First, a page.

And of course, I love Borrego Springs. Borrego Springs was where I had floated in the pool while looking up at the Milky Way, a magical experience I still remember vividly. 

Night photo of a sculpture by Ricardo Breceda in Borrego Springs, CA. April 2022.

Other strategies for doing night photography

While my right eye was healing quite well and I was told I could drive, swim, and exercise, my vision was still blurry. To compensate for this, I began using reading glasses. Rather than fumble around in the dark for them, I purchased eyeglass straps so they could hang around my neck when I wasn’t using them. 

I also used a Coast HX4 80-lumen Clip Light with the red light on to see my way around. Surprisingly, I didn’t need this too much because it was during a full moon, and I could see reasonably well. 

When reviewing my photos, I blew them up more than I usually would just to make sure I had focused properly. I used my reading glasses to make absolutely sure. I often used Live View. With Live View, I found I could also use my reading glasses effectively. If I needed to, I could also shine my light around to see what was going on more.

I also used the autofocus in my camera. I shined a light on the sculpture I was photographing, used the autofocus, and then switched back to manual focus so the camera wouldn’t keep attempting to acquire focus again.

Other thoughts

I was rather pleased that I could photograph so easily in the dark, even with one eye having rather blurry vision. I was able to photograph again the following month as well. I again photographed during a full moon, photographing some unusual art installations in Wonder Valley. And this time, I had also gotten some specially made glasses from the optometrist, so driving at night was much better. I was very specific with what I wanted with the glasses, and they made them with this in mind.

eye on the end of the world
Night photography at the end of the world, or at least Wonder Valley in California. May 2022.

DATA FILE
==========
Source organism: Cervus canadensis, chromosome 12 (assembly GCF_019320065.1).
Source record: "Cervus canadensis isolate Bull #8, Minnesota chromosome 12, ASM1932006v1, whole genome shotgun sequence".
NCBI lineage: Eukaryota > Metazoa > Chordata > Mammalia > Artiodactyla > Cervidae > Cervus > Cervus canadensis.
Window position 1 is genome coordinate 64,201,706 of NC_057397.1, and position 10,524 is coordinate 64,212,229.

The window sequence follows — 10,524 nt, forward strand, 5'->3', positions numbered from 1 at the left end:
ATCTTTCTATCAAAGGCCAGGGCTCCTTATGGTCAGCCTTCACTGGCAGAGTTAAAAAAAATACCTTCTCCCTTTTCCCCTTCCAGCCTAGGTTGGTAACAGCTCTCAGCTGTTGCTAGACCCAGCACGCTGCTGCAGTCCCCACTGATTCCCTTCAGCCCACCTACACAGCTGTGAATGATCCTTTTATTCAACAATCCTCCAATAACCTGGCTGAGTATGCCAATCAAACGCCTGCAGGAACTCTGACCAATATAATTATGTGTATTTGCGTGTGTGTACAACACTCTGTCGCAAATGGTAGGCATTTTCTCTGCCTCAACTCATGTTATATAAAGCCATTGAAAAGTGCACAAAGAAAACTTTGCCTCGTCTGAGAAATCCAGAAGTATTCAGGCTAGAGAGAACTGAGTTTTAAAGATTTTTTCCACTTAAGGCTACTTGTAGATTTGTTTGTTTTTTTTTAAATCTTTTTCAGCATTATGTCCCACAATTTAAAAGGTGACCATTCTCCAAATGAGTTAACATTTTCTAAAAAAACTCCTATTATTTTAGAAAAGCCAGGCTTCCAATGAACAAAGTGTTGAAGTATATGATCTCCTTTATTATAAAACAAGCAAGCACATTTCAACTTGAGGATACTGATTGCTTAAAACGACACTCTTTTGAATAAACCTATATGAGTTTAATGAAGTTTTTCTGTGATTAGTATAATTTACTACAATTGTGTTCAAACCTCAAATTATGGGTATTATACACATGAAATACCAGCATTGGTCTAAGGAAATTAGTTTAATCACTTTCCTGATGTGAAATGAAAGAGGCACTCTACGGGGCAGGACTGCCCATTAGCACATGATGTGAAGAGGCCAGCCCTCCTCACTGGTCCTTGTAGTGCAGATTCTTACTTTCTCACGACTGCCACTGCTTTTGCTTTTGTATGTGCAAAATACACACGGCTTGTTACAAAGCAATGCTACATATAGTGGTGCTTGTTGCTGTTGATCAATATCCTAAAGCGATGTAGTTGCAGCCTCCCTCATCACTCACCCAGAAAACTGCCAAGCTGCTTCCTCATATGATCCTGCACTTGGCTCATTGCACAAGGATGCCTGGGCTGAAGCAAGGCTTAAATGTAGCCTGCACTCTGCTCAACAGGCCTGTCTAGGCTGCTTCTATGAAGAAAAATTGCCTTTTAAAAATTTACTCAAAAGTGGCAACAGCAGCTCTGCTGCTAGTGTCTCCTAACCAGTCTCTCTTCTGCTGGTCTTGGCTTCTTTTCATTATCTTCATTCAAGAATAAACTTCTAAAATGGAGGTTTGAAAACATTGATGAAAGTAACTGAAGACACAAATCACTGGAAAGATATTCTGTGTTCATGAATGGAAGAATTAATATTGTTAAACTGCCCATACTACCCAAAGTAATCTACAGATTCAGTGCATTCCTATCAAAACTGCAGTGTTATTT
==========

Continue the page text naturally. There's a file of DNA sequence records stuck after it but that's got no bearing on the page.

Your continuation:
I found that one of the challenges was the extremes between bright lights and dark. If it were mostly dark, I didn’t have that many issues at all. But if there were large bright signs and storefronts in an otherwise very dark environment, that sometimes caused haziness. My new glasses corrected for this. I didn’t have them when I photographed in Borrego Springs, so that’s largely why I chose to photograph a location that was only minutes from the motel.

Technically, my eye has not recovered fully. That takes about six months after surgery. Shortly after that point, I will have cataract surgery. After that, my vision in my right eye should be considerably sharper, and not the blurry mess it is now.

Dragon head. Ricardo Breceda. eye.
Night photo of part of the enormous rattledragon sculpture by Ricardo Breceda. April 2022.

And yes, I did swim at night. While the Milky Way wasn’t arching over the sky, the full moon and the starry skies were. And that’s still magical. And I felt particularly joyous after spending such a long time staying face down in the house.

VISIT ME, VISIT ME!

BOOKS AND PRINTS:
Head on over to the Ken Lee Photography website to purchase books or look at night photography and long exposure prints and more.  My books are available there and Amazon, Barnes and Noble, Target, Booktopia, Books A Million, IBS, and Aladin. If you enjoy the book, please leave a nice review, thanks!

NIGHTAXIANS VIDEO YOUTUBE PODCAST:

Night photographers Tim Little, Mike Cooper and I all use Pentax gear. We discuss this, gear, adventures, light painting, lenses, night photography, creativity, and more in this ongoing YouTube podcast. Subscribe and watch to the Nightaxians today!

SOCIAL MEDIA:
Ken Lee Photography Facebook Page (poke your head in, say hi, and “like” the page if you would, uh, like)
Instagram

PODCAST:
Behind the Shot video podcast – interview February 2020

VIDEO PRESENTATION:

How We Got the Shots: Five Photographers, Five Stories – Night Photo Summit 2022

VIDEO INTERVIEW:

Ken Lee’s Abandoned Trains Planes and Automobiles with Tim Little of Cape Nights Photography
Conversation about night photography and my book with Lance Keimig of National Park At Night

ARTICLES:
A Photographer Captures Haunting Nighttime Images of Abandoned Buildings, Planes, and Cars in the American Southwest – Business Insider by Erin McDowell
A Photographer Explores Southern California’s Desert Ruins – Los Angeles Magazine article by Chris Nichols

 

Can I light paint in our National Parks at night?

Can you light paint, or illuminate, a foreground in our National Park system for your night photo? If so, which ones?

Light painting

Light painting is illuminating a subject at night with light. This can be disruptive to others. Or to wildlife. And it’s compounded if it is with a crowd of people, such as what was happening at Delicate Arch in Arches National Park.